I’m guessing you’ve all heard that Dara O’Brien joke, right? The one where he dismisses natural health remedies as a “bunch of poperee”? Well, to an extent, it’s safe to say that he’s probably right, but in a lot of other ways he’s wrong. No, chewing on a bunch of mint is highly unlikely to ward off heart disease of the bubonic plague – but actually, there are certain elements of mint which are actually proven to help relieve and even cure an upset tummy; hence why people sometimes choose to drink peppermint tea after a large meal.
Now when it comes to Freshers’ flu, most students will tell you that no matter how hard you fight it, it is inevitable that you will catch it and I’m inclined to agree. Unless, of course, you’re a gladiator with an immune system of iron that can easily shrug off the thousands of new bugs/viruses that you’re exposed to when you come to university and begin meeting lots of new people from all over the UK, never mind the globe. I can attest to this, I was unfortunate enough to have Freshers’ flu three times last year. Which is exactly why this year, I was determined to not make myself such an easy target, and also to know what to do once I had succumbed.
One of the most obvious ways to fortify yourself against Freshers’ flu is to eat well, sleep well and not drink too much alcohol. Obviously I realise that it’s called “Freshers’” flu for a reason and none of those things are likely to happen. But if you do feel like trying out my first top tip, several immune-boosting foods to try are: mushrooms, oranges, yogurt, oats, tea, ginger, honey, spinach and fish. Sometimes it is difficult to eat well, especially if this is your first time truly away from home and having to cook for yourself. Remember though, your body is likely to thank you for the effort you make in the long run. Just do your best to eat plenty of fruit and vegetables, avoid too many processed meals (it really is better for you if you try to make that vegetable pasta yourself!) and drink lots of water. To some of you this might be like preaching to the choir, but to others –give it a go!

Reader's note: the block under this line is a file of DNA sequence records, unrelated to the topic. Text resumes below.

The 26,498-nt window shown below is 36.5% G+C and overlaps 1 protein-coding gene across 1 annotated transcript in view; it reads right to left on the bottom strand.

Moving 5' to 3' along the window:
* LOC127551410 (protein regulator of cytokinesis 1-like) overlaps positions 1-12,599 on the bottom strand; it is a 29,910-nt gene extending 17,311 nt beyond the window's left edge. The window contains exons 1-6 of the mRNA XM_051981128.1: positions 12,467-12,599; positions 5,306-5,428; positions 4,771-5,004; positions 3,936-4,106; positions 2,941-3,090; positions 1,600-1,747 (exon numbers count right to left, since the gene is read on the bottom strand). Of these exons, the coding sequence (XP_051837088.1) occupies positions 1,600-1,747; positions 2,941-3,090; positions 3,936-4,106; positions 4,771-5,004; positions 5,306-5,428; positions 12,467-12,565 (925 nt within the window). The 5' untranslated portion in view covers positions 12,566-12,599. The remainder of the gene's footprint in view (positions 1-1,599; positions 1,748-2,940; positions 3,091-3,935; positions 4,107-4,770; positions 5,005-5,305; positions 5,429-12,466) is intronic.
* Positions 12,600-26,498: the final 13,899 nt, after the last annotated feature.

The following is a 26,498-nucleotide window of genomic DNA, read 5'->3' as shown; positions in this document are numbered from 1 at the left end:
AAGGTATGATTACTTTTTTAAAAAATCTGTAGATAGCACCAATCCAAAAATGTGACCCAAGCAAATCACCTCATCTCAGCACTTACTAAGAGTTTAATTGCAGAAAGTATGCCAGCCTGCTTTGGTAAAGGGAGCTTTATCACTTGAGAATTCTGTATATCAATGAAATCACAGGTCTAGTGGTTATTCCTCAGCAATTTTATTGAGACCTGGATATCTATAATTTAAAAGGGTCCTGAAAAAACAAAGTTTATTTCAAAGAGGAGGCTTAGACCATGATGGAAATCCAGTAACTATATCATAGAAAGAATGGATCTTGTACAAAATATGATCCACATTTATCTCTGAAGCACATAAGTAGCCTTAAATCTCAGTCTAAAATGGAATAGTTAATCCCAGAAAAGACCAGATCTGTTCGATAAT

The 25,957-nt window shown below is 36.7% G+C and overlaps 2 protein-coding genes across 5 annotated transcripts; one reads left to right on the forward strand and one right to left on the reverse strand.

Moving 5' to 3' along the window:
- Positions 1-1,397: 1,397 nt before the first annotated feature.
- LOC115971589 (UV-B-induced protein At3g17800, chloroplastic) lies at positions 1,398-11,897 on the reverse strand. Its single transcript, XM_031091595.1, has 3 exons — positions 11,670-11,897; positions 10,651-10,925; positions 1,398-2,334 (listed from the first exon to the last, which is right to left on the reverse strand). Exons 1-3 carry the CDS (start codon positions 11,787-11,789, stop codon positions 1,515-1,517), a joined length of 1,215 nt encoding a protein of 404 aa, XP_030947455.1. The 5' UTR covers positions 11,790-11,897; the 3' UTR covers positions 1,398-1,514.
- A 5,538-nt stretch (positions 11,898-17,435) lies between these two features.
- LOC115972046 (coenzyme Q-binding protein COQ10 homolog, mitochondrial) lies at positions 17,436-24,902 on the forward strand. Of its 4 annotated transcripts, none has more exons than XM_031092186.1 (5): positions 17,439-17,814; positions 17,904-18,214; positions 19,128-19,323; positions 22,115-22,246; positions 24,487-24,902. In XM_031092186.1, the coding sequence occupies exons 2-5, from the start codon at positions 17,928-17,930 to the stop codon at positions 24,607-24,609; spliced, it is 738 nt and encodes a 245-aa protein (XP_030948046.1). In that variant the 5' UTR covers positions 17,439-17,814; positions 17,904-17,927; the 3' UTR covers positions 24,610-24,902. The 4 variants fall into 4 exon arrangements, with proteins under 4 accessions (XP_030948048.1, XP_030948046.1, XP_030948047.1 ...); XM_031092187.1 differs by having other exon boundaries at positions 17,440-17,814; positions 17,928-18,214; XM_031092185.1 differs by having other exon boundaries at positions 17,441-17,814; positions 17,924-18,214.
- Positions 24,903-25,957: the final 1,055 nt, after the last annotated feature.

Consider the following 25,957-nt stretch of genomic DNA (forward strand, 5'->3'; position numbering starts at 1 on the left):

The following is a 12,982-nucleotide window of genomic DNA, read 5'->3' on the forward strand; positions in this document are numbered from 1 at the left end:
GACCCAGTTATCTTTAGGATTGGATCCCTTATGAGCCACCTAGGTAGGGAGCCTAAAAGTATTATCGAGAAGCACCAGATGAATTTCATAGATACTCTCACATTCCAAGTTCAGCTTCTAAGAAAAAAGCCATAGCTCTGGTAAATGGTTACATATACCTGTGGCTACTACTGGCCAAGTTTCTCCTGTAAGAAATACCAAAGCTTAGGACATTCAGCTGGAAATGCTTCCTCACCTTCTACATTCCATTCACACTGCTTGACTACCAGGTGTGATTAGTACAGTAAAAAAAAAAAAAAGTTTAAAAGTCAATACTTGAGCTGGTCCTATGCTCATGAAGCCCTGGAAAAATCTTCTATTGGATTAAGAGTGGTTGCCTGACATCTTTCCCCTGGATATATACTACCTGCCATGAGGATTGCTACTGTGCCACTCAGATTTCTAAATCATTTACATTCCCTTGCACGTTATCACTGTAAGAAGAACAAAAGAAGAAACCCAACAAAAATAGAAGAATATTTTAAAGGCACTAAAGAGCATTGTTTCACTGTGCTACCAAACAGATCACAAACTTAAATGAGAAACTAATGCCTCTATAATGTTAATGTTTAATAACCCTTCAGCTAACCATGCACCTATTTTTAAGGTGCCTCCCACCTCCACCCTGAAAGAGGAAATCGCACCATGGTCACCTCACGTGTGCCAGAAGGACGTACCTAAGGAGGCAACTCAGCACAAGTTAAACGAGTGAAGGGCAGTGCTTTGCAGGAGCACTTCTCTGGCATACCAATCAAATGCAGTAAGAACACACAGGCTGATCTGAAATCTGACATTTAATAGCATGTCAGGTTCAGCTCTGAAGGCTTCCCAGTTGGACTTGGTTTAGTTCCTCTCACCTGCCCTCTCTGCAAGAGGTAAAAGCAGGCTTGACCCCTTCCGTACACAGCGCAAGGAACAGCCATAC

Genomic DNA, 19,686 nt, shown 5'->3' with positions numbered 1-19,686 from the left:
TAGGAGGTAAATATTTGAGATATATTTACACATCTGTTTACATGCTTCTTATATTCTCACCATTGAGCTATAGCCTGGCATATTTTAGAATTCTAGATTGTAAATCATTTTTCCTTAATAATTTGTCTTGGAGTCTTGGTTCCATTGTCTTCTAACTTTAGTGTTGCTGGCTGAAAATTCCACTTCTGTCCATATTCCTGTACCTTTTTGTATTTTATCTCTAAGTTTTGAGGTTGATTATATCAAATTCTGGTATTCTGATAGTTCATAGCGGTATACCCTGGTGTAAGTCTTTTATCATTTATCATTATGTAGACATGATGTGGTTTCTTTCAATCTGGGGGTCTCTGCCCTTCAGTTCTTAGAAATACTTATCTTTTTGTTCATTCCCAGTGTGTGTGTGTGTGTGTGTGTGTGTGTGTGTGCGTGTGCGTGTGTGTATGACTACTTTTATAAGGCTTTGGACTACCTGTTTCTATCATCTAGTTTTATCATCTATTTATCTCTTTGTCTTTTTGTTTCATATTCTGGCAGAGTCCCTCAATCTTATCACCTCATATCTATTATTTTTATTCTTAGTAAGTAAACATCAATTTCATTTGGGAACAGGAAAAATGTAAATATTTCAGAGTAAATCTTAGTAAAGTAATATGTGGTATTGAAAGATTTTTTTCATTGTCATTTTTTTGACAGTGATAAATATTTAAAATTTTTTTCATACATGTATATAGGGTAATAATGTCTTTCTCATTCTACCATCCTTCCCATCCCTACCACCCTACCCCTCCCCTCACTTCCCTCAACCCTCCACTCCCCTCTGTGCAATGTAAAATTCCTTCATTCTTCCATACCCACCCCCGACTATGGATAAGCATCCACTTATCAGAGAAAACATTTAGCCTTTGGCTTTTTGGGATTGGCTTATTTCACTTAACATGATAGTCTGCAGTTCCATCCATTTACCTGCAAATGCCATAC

Okay, you’ve tried to eat and sleep well, yet you’ve still managed to fall down with flu (curses, Bryony). However, this is not uncommon. What are the best ways to deal with it once you’ve got it? In terms of herbal remedies, rosemary is really good at dealing with a cough, cayenne peppers are good for congestion and curry powder is good for achy joints. There we go, I’ve basically given you the recipe for a homemade curry, and it’ll help your flu! Another thing to remember is that once you’ve got the flu, please try and rest – I know it’s tempting to continue going out and all the rest of it but that will just prolong your illness and make you feel crap for much longer than it would’ve done if you’d just refused that mad night in Hustle and stayed home in your duvet watching the Breaking Bad finale.
If you’re not into trying too many natural remedies, there are many drug store options available and these things will help you out, but they’ll probably be more expensive and less interesting with food (what recipe involves paracetemol?). When it comes to pharmaceuticals, one thing I can suggest is to head down to the campus pharmacy as soon as possible. It’s right down past County residences, and when you’re about 90% sure you’re knocking on death’s door in a couple of weeks, you are probably not going to want to make that journey. Before I started doing my Freshers’ flu research, I was convinced that anything other than shop bought drugs would be a waste of time; but upon examining the issue, I realised that if you look after your body naturally first, the flu will probably hit you less hard, less often and the drugs will have an easier job battling against it as well.